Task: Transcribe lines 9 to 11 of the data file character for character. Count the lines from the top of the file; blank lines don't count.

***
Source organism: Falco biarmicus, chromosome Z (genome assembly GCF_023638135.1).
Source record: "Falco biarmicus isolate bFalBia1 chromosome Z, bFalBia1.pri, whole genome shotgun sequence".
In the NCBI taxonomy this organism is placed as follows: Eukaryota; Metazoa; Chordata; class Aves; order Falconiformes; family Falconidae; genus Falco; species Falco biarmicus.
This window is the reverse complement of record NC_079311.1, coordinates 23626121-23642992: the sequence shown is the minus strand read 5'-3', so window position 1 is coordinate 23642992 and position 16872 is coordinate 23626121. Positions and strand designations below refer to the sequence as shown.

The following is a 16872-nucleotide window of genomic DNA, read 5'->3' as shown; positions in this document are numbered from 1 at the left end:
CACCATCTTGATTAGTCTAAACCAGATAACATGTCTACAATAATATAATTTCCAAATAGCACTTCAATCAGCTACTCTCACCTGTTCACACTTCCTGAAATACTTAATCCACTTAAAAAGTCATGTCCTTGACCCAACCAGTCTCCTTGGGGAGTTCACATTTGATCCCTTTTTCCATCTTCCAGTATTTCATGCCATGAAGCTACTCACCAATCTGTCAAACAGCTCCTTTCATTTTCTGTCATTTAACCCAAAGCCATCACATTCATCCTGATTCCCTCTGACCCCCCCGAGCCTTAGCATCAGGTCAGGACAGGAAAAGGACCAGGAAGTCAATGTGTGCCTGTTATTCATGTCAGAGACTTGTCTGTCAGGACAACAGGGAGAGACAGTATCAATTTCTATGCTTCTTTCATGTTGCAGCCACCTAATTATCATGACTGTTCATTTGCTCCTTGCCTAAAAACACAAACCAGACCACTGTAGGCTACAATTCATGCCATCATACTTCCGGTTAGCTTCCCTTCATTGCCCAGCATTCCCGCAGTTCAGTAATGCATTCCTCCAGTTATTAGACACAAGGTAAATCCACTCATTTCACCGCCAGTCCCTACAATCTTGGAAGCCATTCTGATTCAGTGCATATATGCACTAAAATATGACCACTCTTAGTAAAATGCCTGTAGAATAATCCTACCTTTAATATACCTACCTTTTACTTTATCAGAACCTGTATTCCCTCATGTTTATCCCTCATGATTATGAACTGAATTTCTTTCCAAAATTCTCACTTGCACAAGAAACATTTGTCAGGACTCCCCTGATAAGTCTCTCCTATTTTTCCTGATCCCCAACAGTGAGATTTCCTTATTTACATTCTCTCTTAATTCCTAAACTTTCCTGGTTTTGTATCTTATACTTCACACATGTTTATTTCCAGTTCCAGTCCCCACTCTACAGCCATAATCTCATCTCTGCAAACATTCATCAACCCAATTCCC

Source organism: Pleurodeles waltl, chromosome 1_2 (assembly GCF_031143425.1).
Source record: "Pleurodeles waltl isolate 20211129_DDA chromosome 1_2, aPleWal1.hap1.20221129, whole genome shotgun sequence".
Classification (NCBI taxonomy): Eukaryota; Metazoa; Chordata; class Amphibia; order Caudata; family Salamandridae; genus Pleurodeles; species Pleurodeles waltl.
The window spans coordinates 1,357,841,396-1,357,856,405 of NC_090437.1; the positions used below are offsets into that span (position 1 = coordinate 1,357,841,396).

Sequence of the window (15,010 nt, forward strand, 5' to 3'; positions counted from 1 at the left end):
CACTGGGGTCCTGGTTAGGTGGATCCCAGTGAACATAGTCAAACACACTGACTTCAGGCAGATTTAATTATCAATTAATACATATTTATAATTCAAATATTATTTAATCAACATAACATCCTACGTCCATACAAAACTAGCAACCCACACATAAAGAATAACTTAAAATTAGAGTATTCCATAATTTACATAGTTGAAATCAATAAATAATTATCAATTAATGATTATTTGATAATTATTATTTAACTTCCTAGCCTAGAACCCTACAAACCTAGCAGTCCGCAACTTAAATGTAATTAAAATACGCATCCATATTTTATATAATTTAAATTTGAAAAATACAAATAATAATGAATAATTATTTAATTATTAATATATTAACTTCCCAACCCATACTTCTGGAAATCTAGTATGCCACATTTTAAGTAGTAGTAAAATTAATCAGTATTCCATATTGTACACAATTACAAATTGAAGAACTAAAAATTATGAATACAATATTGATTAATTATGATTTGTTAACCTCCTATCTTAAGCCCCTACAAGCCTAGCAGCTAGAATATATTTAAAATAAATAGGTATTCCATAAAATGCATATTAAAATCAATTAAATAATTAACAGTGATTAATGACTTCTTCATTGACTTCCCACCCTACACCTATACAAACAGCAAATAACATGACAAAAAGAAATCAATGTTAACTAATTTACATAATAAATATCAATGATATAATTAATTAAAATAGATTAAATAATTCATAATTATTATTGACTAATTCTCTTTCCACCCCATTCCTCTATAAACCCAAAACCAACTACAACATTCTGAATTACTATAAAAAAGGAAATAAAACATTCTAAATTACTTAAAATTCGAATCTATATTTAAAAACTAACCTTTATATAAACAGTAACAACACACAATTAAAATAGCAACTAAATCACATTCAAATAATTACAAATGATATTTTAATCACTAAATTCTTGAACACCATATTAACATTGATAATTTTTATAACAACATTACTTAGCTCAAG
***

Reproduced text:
Classification (NCBI taxonomy): Eukaryota; Metazoa; Chordata; class Amphibia; order Caudata; family Salamandridae; genus Pleurodeles; species Pleurodeles waltl.
The window spans coordinates 1,357,841,396-1,357,856,405 of NC_090437.1; the positions used below are offsets into that span (position 1 = coordinate 1,357,841,396).

Sequence of the window (15,010 nt, forward strand, 5' to 3'; positions counted from 1 at the left end):